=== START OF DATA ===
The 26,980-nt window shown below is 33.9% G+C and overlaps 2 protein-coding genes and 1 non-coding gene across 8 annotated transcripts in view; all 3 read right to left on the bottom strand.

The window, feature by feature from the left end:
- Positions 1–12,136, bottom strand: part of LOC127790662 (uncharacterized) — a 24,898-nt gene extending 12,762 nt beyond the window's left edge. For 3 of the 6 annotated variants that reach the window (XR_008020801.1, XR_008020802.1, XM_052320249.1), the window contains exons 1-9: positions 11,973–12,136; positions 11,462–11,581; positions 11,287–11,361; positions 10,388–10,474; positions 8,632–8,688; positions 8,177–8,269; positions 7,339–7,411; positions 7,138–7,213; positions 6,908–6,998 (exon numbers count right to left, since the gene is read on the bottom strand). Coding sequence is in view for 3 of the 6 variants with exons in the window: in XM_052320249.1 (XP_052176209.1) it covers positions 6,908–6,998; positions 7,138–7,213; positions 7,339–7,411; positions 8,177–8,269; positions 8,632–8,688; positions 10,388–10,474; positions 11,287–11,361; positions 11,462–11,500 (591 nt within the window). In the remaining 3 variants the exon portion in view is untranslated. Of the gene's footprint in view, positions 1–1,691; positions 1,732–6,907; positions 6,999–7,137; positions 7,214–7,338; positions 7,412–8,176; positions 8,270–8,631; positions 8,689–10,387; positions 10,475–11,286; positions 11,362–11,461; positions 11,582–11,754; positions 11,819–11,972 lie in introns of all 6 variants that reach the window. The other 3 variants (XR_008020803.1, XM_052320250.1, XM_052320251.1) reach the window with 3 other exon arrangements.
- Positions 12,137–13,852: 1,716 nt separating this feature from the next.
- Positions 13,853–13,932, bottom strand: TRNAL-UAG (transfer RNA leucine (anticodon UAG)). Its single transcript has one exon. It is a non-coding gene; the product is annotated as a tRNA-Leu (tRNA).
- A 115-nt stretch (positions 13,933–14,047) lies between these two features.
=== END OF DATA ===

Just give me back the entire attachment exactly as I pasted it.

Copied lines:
The 26,980-nt window shown below is 33.9% G+C and overlaps 2 protein-coding genes and 1 non-coding gene across 8 annotated transcripts in view; all 3 read right to left on the bottom strand.

The window, feature by feature from the left end:
- Positions 1–12,136, bottom strand: part of LOC127790662 (uncharacterized) — a 24,898-nt gene extending 12,762 nt beyond the window's left edge. For 3 of the 6 annotated variants that reach the window (XR_008020801.1, XR_008020802.1, XM_052320249.1), the window contains exons 1-9: positions 11,973–12,136; positions 11,462–11,581; positions 11,287–11,361; positions 10,388–10,474; positions 8,632–8,688; positions 8,177–8,269; positions 7,339–7,411; positions 7,138–7,213; positions 6,908–6,998 (exon numbers count right to left, since the gene is read on the bottom strand). Coding sequence is in view for 3 of the 6 variants with exons in the window: in XM_052320249.1 (XP_052176209.1) it covers positions 6,908–6,998; positions 7,138–7,213; positions 7,339–7,411; positions 8,177–8,269; positions 8,632–8,688; positions 10,388–10,474; positions 11,287–11,361; positions 11,462–11,500 (591 nt within the window). In the remaining 3 variants the exon portion in view is untranslated. Of the gene's footprint in view, positions 1–1,691; positions 1,732–6,907; positions 6,999–7,137; positions 7,214–7,338; positions 7,412–8,176; positions 8,270–8,631; positions 8,689–10,387; positions 10,475–11,286; positions 11,362–11,461; positions 11,582–11,754; positions 11,819–11,972 lie in introns of all 6 variants that reach the window. The other 3 variants (XR_008020803.1, XM_052320250.1, XM_052320251.1) reach the window with 3 other exon arrangements.
- Positions 12,137–13,852: 1,716 nt separating this feature from the next.
- Positions 13,853–13,932, bottom strand: TRNAL-UAG (transfer RNA leucine (anticodon UAG)). Its single transcript has one exon. It is a non-coding gene; the product is annotated as a tRNA-Leu (tRNA).
- A 115-nt stretch (positions 13,933–14,047) lies between these two features.